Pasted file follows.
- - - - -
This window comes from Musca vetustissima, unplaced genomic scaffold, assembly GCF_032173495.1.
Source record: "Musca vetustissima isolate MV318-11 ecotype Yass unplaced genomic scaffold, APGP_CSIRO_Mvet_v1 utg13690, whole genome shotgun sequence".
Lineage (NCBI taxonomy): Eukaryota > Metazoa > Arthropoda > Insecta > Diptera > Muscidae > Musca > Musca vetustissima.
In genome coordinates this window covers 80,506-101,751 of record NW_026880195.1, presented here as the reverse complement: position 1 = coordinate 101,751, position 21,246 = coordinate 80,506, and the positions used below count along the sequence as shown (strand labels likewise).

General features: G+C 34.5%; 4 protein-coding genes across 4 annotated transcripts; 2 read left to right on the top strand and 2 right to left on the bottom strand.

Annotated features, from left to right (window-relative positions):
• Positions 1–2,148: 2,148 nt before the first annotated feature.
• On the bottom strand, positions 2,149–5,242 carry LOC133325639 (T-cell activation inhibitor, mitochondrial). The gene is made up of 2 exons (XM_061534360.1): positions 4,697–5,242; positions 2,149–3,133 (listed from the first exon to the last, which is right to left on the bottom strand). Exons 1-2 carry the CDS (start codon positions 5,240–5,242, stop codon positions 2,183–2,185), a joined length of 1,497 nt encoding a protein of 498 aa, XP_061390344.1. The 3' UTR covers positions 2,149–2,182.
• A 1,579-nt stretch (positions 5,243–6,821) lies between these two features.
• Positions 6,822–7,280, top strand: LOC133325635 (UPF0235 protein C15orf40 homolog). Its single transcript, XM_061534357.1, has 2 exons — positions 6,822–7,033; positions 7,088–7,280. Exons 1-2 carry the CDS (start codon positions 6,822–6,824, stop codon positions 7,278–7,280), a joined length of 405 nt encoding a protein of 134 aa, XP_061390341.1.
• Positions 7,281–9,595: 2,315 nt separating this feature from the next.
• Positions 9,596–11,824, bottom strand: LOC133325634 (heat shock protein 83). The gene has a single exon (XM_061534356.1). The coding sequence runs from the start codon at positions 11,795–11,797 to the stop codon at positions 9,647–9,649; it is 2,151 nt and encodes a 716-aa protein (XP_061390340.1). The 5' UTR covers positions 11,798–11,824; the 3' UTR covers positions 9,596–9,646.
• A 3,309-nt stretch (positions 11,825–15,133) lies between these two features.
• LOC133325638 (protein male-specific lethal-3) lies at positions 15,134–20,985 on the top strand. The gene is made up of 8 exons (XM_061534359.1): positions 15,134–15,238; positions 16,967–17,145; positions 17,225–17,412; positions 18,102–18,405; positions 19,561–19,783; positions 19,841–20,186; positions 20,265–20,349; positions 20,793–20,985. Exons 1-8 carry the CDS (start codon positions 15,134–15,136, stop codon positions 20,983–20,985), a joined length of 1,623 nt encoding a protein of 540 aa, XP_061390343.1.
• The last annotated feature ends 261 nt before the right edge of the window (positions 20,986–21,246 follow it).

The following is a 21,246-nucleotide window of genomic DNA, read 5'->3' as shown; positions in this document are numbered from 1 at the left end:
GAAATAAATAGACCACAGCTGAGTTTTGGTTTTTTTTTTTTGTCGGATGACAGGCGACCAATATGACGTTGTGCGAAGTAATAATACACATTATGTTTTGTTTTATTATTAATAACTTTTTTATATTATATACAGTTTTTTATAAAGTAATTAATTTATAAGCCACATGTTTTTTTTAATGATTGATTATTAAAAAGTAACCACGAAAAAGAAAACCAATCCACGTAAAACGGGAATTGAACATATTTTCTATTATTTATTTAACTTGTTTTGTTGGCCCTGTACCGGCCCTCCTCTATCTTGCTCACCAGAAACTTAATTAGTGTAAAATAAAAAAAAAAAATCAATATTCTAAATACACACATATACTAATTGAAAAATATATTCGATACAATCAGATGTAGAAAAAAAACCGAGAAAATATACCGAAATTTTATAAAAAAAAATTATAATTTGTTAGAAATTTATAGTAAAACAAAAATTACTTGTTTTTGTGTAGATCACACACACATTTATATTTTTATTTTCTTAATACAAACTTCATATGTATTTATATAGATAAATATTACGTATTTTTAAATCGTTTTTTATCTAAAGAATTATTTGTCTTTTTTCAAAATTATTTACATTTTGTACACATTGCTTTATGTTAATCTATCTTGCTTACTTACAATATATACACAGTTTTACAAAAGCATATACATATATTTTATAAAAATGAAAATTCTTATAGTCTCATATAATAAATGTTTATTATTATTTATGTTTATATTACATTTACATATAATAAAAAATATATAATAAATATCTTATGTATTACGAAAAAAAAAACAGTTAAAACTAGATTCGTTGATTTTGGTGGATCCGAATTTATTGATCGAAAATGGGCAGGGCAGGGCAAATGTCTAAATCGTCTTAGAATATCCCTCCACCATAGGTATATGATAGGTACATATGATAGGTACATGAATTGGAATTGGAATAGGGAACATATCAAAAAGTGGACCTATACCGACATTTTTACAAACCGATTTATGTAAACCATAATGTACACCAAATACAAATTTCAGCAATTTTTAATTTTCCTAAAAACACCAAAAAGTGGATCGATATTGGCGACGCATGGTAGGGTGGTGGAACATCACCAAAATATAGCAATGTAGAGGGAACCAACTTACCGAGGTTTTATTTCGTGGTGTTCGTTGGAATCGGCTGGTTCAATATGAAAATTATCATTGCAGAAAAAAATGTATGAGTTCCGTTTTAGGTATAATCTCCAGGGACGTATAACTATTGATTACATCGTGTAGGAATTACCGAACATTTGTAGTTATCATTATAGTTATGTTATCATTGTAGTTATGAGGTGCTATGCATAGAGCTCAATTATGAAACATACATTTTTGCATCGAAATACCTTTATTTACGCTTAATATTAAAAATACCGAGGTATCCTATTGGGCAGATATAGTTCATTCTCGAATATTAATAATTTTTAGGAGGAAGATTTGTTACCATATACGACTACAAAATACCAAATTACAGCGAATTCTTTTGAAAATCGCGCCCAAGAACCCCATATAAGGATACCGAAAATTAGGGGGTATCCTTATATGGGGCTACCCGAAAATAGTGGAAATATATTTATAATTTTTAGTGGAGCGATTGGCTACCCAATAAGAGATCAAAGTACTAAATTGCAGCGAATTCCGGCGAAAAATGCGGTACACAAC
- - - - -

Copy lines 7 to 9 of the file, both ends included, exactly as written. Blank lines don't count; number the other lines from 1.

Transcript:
• Positions 1–2,148: 2,148 nt before the first annotated feature.
• On the bottom strand, positions 2,149–5,242 carry LOC133325639 (T-cell activation inhibitor, mitochondrial). The gene is made up of 2 exons (XM_061534360.1): positions 4,697–5,242; positions 2,149–3,133 (listed from the first exon to the last, which is right to left on the bottom strand). Exons 1-2 carry the CDS (start codon positions 5,240–5,242, stop codon positions 2,183–2,185), a joined length of 1,497 nt encoding a protein of 498 aa, XP_061390344.1. The 3' UTR covers positions 2,149–2,182.
• A 1,579-nt stretch (positions 5,243–6,821) lies between these two features.